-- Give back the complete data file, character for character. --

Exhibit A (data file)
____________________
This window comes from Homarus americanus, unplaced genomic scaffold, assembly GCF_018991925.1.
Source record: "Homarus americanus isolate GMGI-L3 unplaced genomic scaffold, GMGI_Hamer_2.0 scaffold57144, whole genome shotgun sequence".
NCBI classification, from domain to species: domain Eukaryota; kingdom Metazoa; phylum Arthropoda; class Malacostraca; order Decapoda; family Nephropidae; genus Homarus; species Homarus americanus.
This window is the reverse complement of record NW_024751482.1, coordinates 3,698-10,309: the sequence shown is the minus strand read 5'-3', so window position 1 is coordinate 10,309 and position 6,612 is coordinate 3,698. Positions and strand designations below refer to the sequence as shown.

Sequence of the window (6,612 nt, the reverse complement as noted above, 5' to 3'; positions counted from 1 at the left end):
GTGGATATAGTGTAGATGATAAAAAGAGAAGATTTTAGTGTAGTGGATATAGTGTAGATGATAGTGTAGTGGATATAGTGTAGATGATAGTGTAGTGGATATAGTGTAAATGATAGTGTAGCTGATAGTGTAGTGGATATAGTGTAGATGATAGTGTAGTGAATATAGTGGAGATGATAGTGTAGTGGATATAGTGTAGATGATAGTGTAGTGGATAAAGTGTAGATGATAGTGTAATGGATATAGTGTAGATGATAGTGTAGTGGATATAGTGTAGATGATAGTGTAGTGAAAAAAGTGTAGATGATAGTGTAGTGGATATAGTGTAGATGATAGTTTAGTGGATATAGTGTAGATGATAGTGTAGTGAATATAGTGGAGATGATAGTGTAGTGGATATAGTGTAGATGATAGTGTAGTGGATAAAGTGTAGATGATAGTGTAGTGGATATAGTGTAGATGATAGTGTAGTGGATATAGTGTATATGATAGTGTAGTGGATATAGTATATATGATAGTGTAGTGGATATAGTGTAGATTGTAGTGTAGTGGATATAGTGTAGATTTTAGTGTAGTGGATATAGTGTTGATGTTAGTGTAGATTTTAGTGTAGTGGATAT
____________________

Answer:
This window comes from Homarus americanus, unplaced genomic scaffold, assembly GCF_018991925.1.
Source record: "Homarus americanus isolate GMGI-L3 unplaced genomic scaffold, GMGI_Hamer_2.0 scaffold57144, whole genome shotgun sequence".
NCBI classification, from domain to species: domain Eukaryota; kingdom Metazoa; phylum Arthropoda; class Malacostraca; order Decapoda; family Nephropidae; genus Homarus; species Homarus americanus.
This window is the reverse complement of record NW_024751482.1, coordinates 3,698-10,309: the sequence shown is the minus strand read 5'-3', so window position 1 is coordinate 10,309 and position 6,612 is coordinate 3,698. Positions and strand designations below refer to the sequence as shown.

Sequence of the window (6,612 nt, the reverse complement as noted above, 5' to 3'; positions counted from 1 at the left end):
GTGGATATAGTGTAGATGATAAAAAGAGAAGATTTTAGTGTAGTGGATATAGTGTAGATGATAGTGTAGTGGATATAGTGTAGATGATAGTGTAGTGGATATAGTGTAAATGATAGTGTAGCTGATAGTGTAGTGGATATAGTGTAGATGATAGTGTAGTGAATATAGTGGAGATGATAGTGTAGTGGATATAGTGTAGATGATAGTGTAGTGGATAAAGTGTAGATGATAGTGTAATGGATATAGTGTAGATGATAGTGTAGTGGATATAGTGTAGATGATAGTGTAGTGAAAAAAGTGTAGATGATAGTGTAGTGGATATAGTGTAGATGATAGTTTAGTGGATATAGTGTAGATGATAGTGTAGTGAATATAGTGGAGATGATAGTGTAGTGGATATAGTGTAGATGATAGTGTAGTGGATAAAGTGTAGATGATAGTGTAGTGGATATAGTGTAGATGATAGTGTAGTGGATATAGTGTATATGATAGTGTAGTGGATATAGTATATATGATAGTGTAGTGGATATAGTGTAGATTGTAGTGTAGTGGATATAGTGTAGATTTTAGTGTAGTGGATATAGTGTTGATGTTAGTGTAGATTTTAGTGTAGTGGATAT